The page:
Historical archive

CCS at Mongstad

Historical archive

Published under: Stoltenberg's 2nd Government

Publisher Ministry of Petroleum and Energy

The National Budget 2011

Carbon capture and storage (CCS) is a central part of the Norwegian government’s policy on energy and climate change. Since 2006 the government has worked with the aim to establish CCS at the Mongstad refinery at the west coast of Norway.

Carbon capture and storage (CCS) is a central part of the Norwegian government’s policy on energy and climate change. Since 2006 the government has worked with the aim to establish CCS at the Mongstad refinery at the west coast of Norway. The technology is being developed in two stages. First, a CO2-capture Technology Centre (TCM) is being constructed followed by a large scale plant as stage two. The Norwegian government has proposed to spend NOK 2.7 billion (aprox. 350 million Euros) on CCS in 2011.

The construction of the technology centre (TCM) is 50 per cent completed and testing is planned to start early 2012. At TCM two capture technologies (amines and chilled ammonia) will be tested on two exhaust gases containing different concentrations of CO2.

The Government is also committed to proceed towards the aim of constructing a large scale capture plant as soon as possible based on acceptable technical and environmental standards and a sound economic basis. The government has recently received new information related to the amine technology. Statoil which is one of the partners and operator of the TCM has presented information based on work i.e. in connection with the application for an emission permit at TCM. Statoil interpret the result of this work as a possible increased health risk related to the use of amines. Theoretical studies have earlier indicated health and environmental risks related to the amine technology.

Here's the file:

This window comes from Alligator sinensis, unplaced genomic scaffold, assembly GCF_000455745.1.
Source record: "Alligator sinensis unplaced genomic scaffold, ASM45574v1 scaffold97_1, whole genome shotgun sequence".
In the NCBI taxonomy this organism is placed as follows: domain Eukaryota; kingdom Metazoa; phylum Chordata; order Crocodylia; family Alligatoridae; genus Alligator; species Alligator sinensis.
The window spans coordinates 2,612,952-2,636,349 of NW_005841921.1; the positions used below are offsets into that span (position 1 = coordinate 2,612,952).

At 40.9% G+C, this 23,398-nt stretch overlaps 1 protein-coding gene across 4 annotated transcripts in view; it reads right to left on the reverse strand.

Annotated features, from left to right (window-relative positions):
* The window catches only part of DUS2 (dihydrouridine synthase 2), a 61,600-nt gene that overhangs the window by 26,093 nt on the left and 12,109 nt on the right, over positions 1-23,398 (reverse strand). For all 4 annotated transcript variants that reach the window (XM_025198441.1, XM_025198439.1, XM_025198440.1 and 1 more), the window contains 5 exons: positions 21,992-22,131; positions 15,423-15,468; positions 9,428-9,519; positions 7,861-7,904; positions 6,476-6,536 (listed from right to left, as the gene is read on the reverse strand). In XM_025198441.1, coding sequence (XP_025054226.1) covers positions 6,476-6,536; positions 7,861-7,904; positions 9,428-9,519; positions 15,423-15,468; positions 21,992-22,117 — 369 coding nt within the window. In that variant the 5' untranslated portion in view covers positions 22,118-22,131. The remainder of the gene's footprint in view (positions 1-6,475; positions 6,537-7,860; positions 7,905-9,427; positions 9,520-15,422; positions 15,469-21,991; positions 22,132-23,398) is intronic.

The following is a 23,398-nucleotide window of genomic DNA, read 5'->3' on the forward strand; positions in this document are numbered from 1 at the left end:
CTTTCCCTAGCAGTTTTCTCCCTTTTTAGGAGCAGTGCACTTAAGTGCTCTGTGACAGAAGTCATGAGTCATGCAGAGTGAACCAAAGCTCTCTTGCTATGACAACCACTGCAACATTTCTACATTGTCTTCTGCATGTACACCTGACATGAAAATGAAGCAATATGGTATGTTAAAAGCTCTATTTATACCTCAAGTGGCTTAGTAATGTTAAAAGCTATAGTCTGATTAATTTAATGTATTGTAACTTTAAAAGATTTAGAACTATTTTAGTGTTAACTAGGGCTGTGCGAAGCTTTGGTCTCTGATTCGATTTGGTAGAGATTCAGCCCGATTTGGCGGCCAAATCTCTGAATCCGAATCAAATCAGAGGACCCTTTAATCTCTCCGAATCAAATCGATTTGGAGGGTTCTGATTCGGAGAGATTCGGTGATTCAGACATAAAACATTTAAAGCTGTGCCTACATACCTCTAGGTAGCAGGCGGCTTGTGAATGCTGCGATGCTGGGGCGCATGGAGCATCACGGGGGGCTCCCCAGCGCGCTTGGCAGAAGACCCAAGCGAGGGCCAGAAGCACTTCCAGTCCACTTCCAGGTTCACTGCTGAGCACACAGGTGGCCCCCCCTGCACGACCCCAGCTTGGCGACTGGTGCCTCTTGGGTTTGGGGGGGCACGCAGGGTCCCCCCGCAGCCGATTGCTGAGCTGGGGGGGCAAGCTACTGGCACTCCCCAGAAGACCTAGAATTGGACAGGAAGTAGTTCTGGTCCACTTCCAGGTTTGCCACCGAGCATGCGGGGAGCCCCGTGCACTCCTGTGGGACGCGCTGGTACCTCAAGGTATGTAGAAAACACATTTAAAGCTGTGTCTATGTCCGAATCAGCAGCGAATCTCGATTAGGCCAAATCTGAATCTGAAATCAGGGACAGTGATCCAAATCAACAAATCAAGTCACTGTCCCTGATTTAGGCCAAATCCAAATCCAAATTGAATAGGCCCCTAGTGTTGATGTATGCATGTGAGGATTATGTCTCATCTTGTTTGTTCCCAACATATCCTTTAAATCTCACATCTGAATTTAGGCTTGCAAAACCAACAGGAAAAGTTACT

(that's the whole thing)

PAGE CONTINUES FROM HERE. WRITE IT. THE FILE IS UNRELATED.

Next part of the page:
Because of the increased uncertainty related to the amine technology, the government will evaluate alternative solutions for the project execution of the large scale plant. However alternative technologies could result in higher costs and longer planning phase for the project. The new information will result in a thorough evaluation of the project. The government will come back to the Storting (the Norwegian Parliament) on this matter before Christmas.